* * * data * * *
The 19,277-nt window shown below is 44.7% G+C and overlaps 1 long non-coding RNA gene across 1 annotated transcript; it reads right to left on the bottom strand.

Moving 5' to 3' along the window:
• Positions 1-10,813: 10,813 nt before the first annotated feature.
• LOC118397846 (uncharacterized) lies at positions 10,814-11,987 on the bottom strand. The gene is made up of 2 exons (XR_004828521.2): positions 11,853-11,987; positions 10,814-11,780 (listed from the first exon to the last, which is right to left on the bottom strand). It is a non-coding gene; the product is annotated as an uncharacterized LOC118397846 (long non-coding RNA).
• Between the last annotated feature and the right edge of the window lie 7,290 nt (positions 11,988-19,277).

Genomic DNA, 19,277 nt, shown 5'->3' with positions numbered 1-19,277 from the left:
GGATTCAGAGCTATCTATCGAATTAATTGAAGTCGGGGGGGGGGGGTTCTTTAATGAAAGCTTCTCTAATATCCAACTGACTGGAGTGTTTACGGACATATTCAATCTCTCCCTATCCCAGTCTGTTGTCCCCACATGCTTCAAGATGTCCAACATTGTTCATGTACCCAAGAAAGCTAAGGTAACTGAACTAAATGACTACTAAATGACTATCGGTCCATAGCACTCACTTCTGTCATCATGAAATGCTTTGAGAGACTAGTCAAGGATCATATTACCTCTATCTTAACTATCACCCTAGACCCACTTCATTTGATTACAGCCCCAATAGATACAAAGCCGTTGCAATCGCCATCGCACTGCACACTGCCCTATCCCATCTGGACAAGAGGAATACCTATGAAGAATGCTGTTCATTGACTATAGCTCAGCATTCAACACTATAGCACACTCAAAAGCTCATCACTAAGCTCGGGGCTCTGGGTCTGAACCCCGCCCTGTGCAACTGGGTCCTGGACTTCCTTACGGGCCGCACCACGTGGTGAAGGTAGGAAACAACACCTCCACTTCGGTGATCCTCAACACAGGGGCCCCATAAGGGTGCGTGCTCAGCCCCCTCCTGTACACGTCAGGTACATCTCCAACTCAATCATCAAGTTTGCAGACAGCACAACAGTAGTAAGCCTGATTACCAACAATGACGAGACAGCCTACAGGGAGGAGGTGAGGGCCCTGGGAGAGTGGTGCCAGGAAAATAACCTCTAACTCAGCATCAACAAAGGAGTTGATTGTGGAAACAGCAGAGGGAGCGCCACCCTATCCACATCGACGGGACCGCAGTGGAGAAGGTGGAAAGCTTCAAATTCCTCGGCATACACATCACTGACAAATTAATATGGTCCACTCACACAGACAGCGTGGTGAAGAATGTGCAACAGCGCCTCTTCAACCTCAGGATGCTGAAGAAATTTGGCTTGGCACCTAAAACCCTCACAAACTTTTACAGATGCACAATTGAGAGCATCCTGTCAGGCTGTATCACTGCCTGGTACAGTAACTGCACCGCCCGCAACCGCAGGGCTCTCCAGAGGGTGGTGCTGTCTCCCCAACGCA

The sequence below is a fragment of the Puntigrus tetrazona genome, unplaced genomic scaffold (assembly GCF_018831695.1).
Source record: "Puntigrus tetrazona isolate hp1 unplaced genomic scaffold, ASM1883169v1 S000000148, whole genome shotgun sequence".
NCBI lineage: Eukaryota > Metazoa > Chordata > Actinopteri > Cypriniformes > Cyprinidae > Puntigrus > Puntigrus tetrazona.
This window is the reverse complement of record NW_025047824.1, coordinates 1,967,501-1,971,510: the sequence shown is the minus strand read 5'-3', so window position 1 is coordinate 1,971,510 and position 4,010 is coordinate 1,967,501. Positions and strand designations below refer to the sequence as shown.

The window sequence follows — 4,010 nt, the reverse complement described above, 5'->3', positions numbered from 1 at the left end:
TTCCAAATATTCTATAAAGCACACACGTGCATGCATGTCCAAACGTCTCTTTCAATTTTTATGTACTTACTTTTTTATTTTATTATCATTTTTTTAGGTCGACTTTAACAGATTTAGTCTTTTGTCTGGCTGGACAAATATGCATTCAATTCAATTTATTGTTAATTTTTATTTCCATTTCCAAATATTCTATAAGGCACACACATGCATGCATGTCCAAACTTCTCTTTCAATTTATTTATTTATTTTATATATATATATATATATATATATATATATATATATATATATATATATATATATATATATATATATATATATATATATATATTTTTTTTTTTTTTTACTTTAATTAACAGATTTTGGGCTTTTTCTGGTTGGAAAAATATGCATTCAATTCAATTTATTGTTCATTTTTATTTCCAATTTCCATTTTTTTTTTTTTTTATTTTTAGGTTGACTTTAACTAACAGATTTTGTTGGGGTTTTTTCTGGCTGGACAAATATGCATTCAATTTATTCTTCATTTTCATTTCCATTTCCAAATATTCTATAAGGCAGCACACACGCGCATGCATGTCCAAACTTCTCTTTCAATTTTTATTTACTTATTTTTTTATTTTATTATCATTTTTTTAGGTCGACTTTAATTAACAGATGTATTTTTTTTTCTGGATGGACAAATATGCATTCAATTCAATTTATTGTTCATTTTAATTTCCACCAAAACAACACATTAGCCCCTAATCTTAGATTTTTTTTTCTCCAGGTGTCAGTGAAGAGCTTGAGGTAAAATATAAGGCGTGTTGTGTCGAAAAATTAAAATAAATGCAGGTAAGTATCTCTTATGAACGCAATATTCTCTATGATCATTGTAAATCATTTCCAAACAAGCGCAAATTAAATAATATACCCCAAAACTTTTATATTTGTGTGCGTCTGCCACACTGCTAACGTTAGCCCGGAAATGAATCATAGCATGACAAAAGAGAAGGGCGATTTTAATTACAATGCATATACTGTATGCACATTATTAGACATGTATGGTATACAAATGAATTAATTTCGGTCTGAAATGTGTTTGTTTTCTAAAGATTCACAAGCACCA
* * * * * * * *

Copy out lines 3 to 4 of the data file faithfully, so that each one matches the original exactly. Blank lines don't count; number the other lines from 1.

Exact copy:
• Positions 1-10,813: 10,813 nt before the first annotated feature.
• LOC118397846 (uncharacterized) lies at positions 10,814-11,987 on the bottom strand. The gene is made up of 2 exons (XR_004828521.2): positions 11,853-11,987; positions 10,814-11,780 (listed from the first exon to the last, which is right to left on the bottom strand). It is a non-coding gene; the product is annotated as an uncharacterized LOC118397846 (long non-coding RNA).